[show abstract][hide abstract] ABSTRACT: Human apurinic/apyrimidinic (AP) endonuclease 1 (APE1) is a central participant in the base excision repair pathway, exhibiting AP endonuclease activity that incises the DNA backbone 5' to an abasic site. Besides its prominent role as a DNA repair enzyme, APE1 was separately identified as a protein called redox effector factor 1, which is able to enhance the DNA binding activity of several transcription factors through a thiol-exchange-based reduction-oxidation mechanism. In the present study, we found that human APE1 is S-glutathionylated under conditions of oxidative stress both in the presence of glutathione in vitro and in cells. S-glutathionylated APE1 displayed significantly reduced AP endonuclease activity on abasic-site-containing oligonucleotide substrates, a result stemming from impaired DNA binding capacity. The combination of site-directed mutagenesis, biochemical assays, and mass spectrometric analysis identified Cys99 in human APE1 as the critical residue for the S-glutathionylation that leads to reduced AP endonuclease activity. This modification is reversible by reducing agents, which restore APE1 incision function. Our studies describe a novel posttranslational modification of APE1 that regulates the DNA repair function of the protein.
Journal of Molecular Biology 12/2011; 414(3):313-26. · 3.91 Impact Factor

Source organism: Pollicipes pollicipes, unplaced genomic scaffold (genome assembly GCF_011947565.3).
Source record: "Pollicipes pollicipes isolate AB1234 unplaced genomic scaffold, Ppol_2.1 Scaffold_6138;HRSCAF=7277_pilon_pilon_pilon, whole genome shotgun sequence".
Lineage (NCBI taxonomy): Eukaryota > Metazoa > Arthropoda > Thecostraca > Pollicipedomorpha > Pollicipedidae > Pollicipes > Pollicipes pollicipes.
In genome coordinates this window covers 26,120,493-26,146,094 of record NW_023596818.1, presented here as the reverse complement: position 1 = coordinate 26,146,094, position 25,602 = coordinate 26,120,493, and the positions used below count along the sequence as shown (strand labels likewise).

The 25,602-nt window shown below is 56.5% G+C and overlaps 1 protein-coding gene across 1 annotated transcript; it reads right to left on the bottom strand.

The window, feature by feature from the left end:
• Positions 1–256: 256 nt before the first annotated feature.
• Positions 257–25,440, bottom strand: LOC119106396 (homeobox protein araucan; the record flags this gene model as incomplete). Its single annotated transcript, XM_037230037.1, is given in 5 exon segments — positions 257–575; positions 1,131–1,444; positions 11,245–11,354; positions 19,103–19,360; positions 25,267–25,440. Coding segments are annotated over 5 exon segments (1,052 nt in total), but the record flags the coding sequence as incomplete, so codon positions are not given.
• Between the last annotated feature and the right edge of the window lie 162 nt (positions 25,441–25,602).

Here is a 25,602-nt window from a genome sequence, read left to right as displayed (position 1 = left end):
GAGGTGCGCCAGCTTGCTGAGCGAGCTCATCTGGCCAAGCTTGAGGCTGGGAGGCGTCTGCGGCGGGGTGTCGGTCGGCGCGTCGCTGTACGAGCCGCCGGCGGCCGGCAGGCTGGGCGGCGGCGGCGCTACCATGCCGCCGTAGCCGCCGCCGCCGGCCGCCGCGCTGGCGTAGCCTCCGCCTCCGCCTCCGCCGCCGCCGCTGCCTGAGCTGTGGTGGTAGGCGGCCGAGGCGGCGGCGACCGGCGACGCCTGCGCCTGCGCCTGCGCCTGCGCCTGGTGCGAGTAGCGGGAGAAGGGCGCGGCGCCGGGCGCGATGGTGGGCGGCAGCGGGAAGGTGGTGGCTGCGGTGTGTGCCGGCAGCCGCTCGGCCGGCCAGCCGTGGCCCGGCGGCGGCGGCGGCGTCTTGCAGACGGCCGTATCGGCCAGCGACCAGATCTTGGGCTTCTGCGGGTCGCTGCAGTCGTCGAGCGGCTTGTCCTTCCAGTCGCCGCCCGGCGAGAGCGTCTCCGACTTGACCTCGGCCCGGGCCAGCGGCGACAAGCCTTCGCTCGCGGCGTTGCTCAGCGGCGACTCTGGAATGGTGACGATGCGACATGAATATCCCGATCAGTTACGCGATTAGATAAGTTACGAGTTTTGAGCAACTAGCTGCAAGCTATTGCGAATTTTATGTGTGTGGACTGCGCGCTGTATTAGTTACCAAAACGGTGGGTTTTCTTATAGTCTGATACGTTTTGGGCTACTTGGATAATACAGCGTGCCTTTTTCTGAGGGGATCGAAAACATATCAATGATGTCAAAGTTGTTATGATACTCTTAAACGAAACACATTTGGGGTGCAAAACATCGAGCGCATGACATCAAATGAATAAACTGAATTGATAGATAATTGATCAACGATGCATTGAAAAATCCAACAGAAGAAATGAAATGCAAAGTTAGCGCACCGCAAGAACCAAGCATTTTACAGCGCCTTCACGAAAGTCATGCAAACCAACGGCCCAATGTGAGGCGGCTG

[show abstract][hide abstract] ABSTRACT: Base excision repair (BER) is an evolutionarily conserved pathway, which could be considered the "workhorse" repair mechanism of the cell. In particular, BER corrects most forms of spontaneous hydrolytic decay products in DNA, as well as everyday oxidative and alkylative modifications to bases or the sugar phosphate backbone. The repair response involves five key enzymatic steps that aim to remove the initial DNA lesion and restore the genetic material back to its original state: (i) excision of a damaged or inappropriate base, (ii) incision of the phosphodiester backbone at the resulting abasic site, (iii) termini clean-up to permit unabated repair synthesis and/or nick ligation, (iv) gap-filling to replace the excised nucleotide, and (v) sealing of the final, remaining DNA nick. These repair steps are executed by a collection of enzymes that include DNA glycosylases, apurinic/apyrimidinic endonucleases, phosphatases, phosphodiesterases, kinases, polymerases and ligases. Defects in BER components lead to reduced cell survival, elevated mutation rates, and DNA-damaging agent hypersensitivities. In addition, the pathway plays a significant role in determining cellular responsiveness to relevant clinical anti-cancer agents, such as alkylators (e.g. temozolomide), nucleoside analogs (e.g. 5-fluorouracil), and ionizing radiation. The molecular details of BER and the contribution of the pathway to therapeutic agent resistance are reviewed herein.
Current Molecular Pharmacology 11/2011; 5(1):3-13.